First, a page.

Packing paper with recycled trim. Credit: Patti Robinson
When Patti Robinson, a summer camp instructor at The Art Farm in Bridgehampton, NY, sent over some photos of recycled fashion, I was intrigued -- especially with the shape and design of the one, above -- and even more so when she told me that the young campers who crafted these designs ranged between the ages of eight and twelve.
This summer, Patti, a self-proclaimed Project Runway fan, struck up a recycled fashion challenge; it quickly became a camp favorite and evolved into a summer-long program, called "Generation Green Couture." Click through for photos and more from Patti, on how the fun, frugal, and thrifty experiment is increasing the young minds' "eco-consciousness," while fostering the development of creative problem solving skills. Each dress is made with recycled materials, which means they have a story before they have even been worn: the image, above, was made from packing material and recycled trim from a store that went out of business on 38th Street, in New York City; the dress in the background was made from Patti's dog food bags and trimmed with once-cherished CDs.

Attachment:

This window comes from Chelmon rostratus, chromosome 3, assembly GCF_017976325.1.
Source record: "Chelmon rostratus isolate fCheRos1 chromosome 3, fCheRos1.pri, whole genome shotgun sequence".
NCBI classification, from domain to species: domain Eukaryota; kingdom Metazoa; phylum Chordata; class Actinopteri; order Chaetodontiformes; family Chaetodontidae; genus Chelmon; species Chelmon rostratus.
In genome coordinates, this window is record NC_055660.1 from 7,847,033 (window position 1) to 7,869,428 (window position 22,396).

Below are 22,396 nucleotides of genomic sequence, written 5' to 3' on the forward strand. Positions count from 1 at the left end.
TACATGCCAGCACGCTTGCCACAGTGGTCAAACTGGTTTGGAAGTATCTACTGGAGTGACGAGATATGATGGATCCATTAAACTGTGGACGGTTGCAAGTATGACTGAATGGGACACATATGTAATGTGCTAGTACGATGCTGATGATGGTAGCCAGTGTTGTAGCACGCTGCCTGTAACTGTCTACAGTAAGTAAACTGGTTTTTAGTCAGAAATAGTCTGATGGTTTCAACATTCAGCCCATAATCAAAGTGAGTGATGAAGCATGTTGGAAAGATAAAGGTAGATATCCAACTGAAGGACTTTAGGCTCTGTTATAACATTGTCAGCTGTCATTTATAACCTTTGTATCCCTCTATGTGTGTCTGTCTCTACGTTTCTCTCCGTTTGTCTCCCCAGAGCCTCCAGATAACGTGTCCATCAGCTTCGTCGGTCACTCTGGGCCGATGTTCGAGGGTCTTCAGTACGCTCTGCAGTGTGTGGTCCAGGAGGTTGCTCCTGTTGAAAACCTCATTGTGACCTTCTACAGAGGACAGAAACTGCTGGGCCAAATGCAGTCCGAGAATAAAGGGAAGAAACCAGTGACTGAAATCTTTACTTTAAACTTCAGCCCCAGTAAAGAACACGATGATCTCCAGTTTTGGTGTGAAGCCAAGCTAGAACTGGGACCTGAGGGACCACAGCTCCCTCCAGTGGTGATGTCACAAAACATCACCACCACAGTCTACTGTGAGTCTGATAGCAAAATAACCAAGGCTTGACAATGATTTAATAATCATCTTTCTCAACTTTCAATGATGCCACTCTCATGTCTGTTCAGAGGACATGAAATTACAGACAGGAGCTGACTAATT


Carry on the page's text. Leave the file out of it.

Patti believes children take more risks in fashion, which is why she says: "The designs have a freedom and playfulness that couldn't have been created by an adult -- to me, that's what makes them so magical." Find her campers fun eco-fashion looks, below.
NY Times, Forever 21& Financial Times bags. Credit: Patti Robinson
Coffee bag with recycled fabric /Valentine candy box. Credit: Patti Robinson
Sugar bag with "Now and Later" candy straps. Credit: Patti Robinson
It may be all fun and games but these young designers have deadlines, time-crunches, and have to work as teams. More from Patti, below.
For the class they have one hour and fifteen minutes to work on the design, and every week I provide a different challenge...Hidden in all this fashion is also exercise in nurturing creative thinking and teamwork. As a team they have to agree on what they want to do, including styling with accessories.
At the end we have a runway show and a panel of judges...Initially, I insisted that we shouldn't have a winner because everyone's work is so creative; but when they all insisted -- that they needed to know which outfit was most successful at meeting the weekly challenge, so that they could be better designers -- I realized that it was what I'd been thinking all along: they are real designers -- really good designers!
And when Patti isn't rearing the next Gary Harvey's of green couture, she is working on art projects, using recycled materials, with the 300 kids that attend The Art Farm summer camp, which already has a philosophy bent towards green, according to Patti.